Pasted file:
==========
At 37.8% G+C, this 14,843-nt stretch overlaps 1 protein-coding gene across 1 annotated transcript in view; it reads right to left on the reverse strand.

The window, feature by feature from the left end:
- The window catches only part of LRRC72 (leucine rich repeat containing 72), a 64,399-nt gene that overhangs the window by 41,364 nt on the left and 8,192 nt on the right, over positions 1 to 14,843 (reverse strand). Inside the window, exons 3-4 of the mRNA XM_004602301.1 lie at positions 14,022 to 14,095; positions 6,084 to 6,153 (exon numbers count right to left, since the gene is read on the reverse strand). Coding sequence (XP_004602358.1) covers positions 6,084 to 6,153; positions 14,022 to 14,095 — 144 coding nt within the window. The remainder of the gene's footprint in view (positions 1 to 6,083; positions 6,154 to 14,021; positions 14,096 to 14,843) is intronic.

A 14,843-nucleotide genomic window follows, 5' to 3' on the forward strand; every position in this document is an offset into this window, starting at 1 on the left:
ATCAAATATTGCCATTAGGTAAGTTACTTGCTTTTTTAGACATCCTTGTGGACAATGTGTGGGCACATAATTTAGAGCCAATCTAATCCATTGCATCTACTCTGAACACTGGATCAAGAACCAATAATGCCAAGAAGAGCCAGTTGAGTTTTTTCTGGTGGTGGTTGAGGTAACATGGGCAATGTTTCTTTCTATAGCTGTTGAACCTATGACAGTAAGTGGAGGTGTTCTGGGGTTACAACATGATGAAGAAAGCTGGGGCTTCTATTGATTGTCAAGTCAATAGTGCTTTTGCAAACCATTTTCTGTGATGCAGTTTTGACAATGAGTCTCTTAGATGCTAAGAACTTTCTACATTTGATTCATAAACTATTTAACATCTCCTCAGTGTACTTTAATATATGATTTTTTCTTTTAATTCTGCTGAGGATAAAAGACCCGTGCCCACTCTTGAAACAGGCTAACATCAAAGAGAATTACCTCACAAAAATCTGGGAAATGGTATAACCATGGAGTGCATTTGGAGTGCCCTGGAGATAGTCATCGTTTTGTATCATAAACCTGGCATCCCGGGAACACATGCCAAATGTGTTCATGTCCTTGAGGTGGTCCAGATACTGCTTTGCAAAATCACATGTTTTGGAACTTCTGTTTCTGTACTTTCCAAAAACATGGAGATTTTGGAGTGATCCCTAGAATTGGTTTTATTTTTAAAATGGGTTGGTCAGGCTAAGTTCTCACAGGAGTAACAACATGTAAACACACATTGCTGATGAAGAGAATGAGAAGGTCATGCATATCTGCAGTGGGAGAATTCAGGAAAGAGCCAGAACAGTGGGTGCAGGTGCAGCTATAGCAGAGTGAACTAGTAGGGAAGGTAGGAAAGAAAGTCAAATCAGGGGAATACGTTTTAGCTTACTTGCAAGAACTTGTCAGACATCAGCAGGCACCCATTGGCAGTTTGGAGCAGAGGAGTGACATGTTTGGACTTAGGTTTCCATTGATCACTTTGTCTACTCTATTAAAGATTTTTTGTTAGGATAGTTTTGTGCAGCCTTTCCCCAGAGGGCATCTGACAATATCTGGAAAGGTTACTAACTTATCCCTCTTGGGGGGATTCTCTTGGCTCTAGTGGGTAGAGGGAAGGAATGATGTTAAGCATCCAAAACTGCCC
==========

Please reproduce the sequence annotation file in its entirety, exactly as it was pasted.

At 37.8% G+C, this 14,843-nt stretch overlaps 1 protein-coding gene across 1 annotated transcript in view; it reads right to left on the reverse strand.

The window, feature by feature from the left end:
- The window catches only part of LRRC72 (leucine rich repeat containing 72), a 64,399-nt gene that overhangs the window by 41,364 nt on the left and 8,192 nt on the right, over positions 1 to 14,843 (reverse strand). Inside the window, exons 3-4 of the mRNA XM_004602301.1 lie at positions 14,022 to 14,095; positions 6,084 to 6,153 (exon numbers count right to left, since the gene is read on the reverse strand). Coding sequence (XP_004602358.1) covers positions 6,084 to 6,153; positions 14,022 to 14,095 — 144 coding nt within the window. The remainder of the gene's footprint in view (positions 1 to 6,083; positions 6,154 to 14,021; positions 14,096 to 14,843) is intronic.

A 14,843-nucleotide genomic window follows, 5' to 3' on the forward strand; every position in this document is an offset into this window, starting at 1 on the left:
ATCAAATATTGCCATTAGGTAAGTTACTTGCTTTTTTAGACATCCTTGTGGACAATGTGTGGGCACATAATTTAGAGCCAATCTAATCCATTGCATCTACTCTGAACACTGGATCAAGAACCAATAATGCCAAGAAGAGCCAGTTGAGTTTTTTCTGGTGGTGGTTGAGGTAACATGGGCAATGTTTCTTTCTATAGCTGTTGAACCTATGACAGTAAGTGGAGGTGTTCTGGGGTTACAACATGATGAAGAAAGCTGGGGCTTCTATTGATTGTCAAGTCAATAGTGCTTTTGCAAACCATTTTCTGTGATGCAGTTTTGACAATGAGTCTCTTAGATGCTAAGAACTTTCTACATTTGATTCATAAACTATTTAACATCTCCTCAGTGTACTTTAATATATGATTTTTTCTTTTAATTCTGCTGAGGATAAAAGACCCGTGCCCACTCTTGAAACAGGCTAACATCAAAGAGAATTACCTCACAAAAATCTGGGAAATGGTATAACCATGGAGTGCATTTGGAGTGCCCTGGAGATAGTCATCGTTTTGTATCATAAACCTGGCATCCCGGGAACACATGCCAAATGTGTTCATGTCCTTGAGGTGGTCCAGATACTGCTTTGCAAAATCACATGTTTTGGAACTTCTGTTTCTGTACTTTCCAAAAACATGGAGATTTTGGAGTGATCCCTAGAATTGGTTTTATTTTTAAAATGGGTTGGTCAGGCTAAGTTCTCACAGGAGTAACAACATGTAAACACACATTGCTGATGAAGAGAATGAGAAGGTCATGCATATCTGCAGTGGGAGAATTCAGGAAAGAGCCAGAACAGTGGGTGCAGGTGCAGCTATAGCAGAGTGAACTAGTAGGGAAGGTAGGAAAGAAAGTCAAATCAGGGGAATACGTTTTAGCTTACTTGCAAGAACTTGTCAGACATCAGCAGGCACCCATTGGCAGTTTGGAGCAGAGGAGTGACATGTTTGGACTTAGGTTTCCATTGATCACTTTGTCTACTCTATTAAAGATTTTTTGTTAGGATAGTTTTGTGCAGCCTTTCCCCAGAGGGCATCTGACAATATCTGGAAAGGTTACTAACTTATCCCTCTTGGGGGGATTCTCTTGGCTCTAGTGGGTAGAGGGAAGGAATGATGTTAAGCATCCAAAACTGCCC